There is also a strange entry in the Annals of the Four Masters, A.D. 1293. " It was revealed to Nicholas MacMaelisa (Coarb of Patrick), that the relics of Patrick, Columcille, and Bridget were at Sabhall ; they were taken up by him, and great virtues and miracles were wrought by them, and after having been honourably covered were deposited in a shrine." The Dublin copy of the Ulster Annals have a similar entry. These entries seem to ignore the celebrated invention and translation of the same relics, which took place in the Cathedral of Down, in 1185, in presence of the Papal Legate, the Bishop of Down and John de Courcy. Could the shrine have been lost or stolen in the meantime? Or was it, as some writers suggest, an Irish Invention of the relics got up from Armagh, as a set-off against the Anglo-Norman Invention by John de Courcy in Down? Or, what is much more probable, was the Saul, of which there is question, the church of that name which undoubtedly existed at Armagh, and which contained relics of the three saints originally brought from Down, but forgotten or hidden there during the wars of the Danes, and the subsequent disturbances in the primatial city ?
There are several other arguments put forward by Rev. Mr. Olden in favour of the saint's burial at Armagh. One of them, but not his main argument, is based on the assumed identity of our national apostle with Sen Patrick, who is said to have died at Armagh. This is not a question into which we can now enter ; but, inasmuch as no attempt is made to prove this identity, and the epithet itself implies distinction from the great St. Patrick, we may dismiss this argument without further discussion.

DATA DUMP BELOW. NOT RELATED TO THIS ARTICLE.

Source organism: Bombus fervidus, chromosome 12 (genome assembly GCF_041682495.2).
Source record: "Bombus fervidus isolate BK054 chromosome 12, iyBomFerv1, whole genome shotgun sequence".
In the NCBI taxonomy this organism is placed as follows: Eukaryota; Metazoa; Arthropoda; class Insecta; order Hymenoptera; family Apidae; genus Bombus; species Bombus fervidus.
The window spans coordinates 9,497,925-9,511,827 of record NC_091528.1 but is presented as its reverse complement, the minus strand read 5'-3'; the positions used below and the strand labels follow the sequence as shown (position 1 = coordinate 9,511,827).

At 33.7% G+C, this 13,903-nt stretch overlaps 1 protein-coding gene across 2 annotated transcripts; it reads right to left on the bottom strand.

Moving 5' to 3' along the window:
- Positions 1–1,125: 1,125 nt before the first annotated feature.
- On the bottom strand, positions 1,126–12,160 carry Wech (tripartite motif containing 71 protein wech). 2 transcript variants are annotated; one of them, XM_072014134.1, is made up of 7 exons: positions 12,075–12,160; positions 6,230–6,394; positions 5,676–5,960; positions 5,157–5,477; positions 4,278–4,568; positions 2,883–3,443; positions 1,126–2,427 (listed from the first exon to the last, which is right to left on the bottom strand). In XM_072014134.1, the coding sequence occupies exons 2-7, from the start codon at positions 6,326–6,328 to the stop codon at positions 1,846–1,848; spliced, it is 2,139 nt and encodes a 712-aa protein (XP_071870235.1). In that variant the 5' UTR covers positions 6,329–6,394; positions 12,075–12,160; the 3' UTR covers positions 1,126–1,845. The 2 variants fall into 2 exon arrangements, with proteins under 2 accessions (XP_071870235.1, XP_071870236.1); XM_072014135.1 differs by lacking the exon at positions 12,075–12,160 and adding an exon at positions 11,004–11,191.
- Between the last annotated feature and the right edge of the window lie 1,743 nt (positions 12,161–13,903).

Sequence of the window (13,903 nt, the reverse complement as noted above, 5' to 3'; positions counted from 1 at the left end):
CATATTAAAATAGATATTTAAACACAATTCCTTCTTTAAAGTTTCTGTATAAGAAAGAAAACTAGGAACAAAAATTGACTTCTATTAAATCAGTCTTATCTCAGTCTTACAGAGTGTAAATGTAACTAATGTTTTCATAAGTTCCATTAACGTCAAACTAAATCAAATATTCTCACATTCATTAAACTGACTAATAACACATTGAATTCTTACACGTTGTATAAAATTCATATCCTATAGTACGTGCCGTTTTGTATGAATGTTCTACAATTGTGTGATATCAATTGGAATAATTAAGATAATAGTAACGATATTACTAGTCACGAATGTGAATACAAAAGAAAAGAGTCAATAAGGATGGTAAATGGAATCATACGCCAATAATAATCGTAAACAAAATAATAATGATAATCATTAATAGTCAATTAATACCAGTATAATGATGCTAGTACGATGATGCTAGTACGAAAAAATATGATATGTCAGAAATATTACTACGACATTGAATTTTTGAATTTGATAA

Then we are treated to another line of reasoning in favour of Armagh. Both Muirchu and Tirechan, it is said, agree in stating that "at the time of his (Patrick's) death, Armagh claimed to possess his remains." We could not find the least foundation for this extraordinary statement. On the contrary, both writers state that at or after the obsequies the men of Orior tried, but tried in vain, to secure the precious treasure. And hence Bishop Reeves, who was so well acquainted with the contents of the Book of Armagh, says that the claim of Down was in the early ages conceded by Armagh ; that the Book of Armagh would scarcely introduce a fiction in favour of Down or Saul; and that the church of Armagh would never have acquiesced in a mock translation at Down in the twelfth century, if the general belief had not given sentence in favour of Down. Besides neither Muirchu nor Tirechan anywhere state that "Armagh claimed to possess bis remains at the time of his death." Muirchu distinctly states that he was buried in Down ; and then adds that, through the mercy of God and the merits of Patrick, the sea swelled up between the opposing hosts of Orior and Ulad, so that bloodshed was prevented. "Seduced," he adds," by a lucky deception, they fancied they had secured the waggon and oxen that bore the saint's blessed body, but when they came to the River Cabcenne the body disappeared."We have already explained Tirechan's statement at length, in which he declares that the burial-place of Patrick was shown by Columcille to be near Saul, in the church close to the sea, whither the relics of Columcille were also brought from Britain.